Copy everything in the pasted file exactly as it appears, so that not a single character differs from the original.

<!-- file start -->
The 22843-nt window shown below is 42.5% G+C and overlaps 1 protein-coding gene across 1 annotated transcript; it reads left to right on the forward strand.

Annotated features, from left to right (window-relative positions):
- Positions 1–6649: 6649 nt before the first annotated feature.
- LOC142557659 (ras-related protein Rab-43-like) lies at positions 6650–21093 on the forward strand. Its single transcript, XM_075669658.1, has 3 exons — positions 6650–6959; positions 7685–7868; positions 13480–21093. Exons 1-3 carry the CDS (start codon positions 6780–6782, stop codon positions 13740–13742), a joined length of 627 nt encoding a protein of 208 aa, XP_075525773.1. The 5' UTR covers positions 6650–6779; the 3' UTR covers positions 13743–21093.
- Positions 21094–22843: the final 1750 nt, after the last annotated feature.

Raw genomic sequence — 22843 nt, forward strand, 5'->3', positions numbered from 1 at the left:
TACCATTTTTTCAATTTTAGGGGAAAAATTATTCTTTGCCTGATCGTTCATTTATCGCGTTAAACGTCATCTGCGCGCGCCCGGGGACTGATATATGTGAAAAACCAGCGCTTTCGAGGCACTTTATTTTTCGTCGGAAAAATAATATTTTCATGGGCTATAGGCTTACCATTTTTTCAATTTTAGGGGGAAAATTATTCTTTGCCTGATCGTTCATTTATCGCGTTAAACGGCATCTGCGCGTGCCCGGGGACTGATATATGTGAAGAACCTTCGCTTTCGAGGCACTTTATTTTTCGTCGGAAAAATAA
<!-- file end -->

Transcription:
The 22843-nt window shown below is 42.5% G+C and overlaps 1 protein-coding gene across 1 annotated transcript; it reads left to right on the forward strand.

Annotated features, from left to right (window-relative positions):
- Positions 1–6649: 6649 nt before the first annotated feature.
- LOC142557659 (ras-related protein Rab-43-like) lies at positions 6650–21093 on the forward strand. Its single transcript, XM_075669658.1, has 3 exons — positions 6650–6959; positions 7685–7868; positions 13480–21093. Exons 1-3 carry the CDS (start codon positions 6780–6782, stop codon positions 13740–13742), a joined length of 627 nt encoding a protein of 208 aa, XP_075525773.1. The 5' UTR covers positions 6650–6779; the 3' UTR covers positions 13743–21093.
- Positions 21094–22843: the final 1750 nt, after the last annotated feature.

Raw genomic sequence — 22843 nt, forward strand, 5'->3', positions numbered from 1 at the left:
TACCATTTTTTCAATTTTAGGGGAAAAATTATTCTTTGCCTGATCGTTCATTTATCGCGTTAAACGTCATCTGCGCGCGCCCGGGGACTGATATATGTGAAAAACCAGCGCTTTCGAGGCACTTTATTTTTCGTCGGAAAAATAATATTTTCATGGGCTATAGGCTTACCATTTTTTCAATTTTAGGGGGAAAATTATTCTTTGCCTGATCGTTCATTTATCGCGTTAAACGGCATCTGCGCGTGCCCGGGGACTGATATATGTGAAGAACCTTCGCTTTCGAGGCACTTTATTTTTCGTCGGAAAAATAA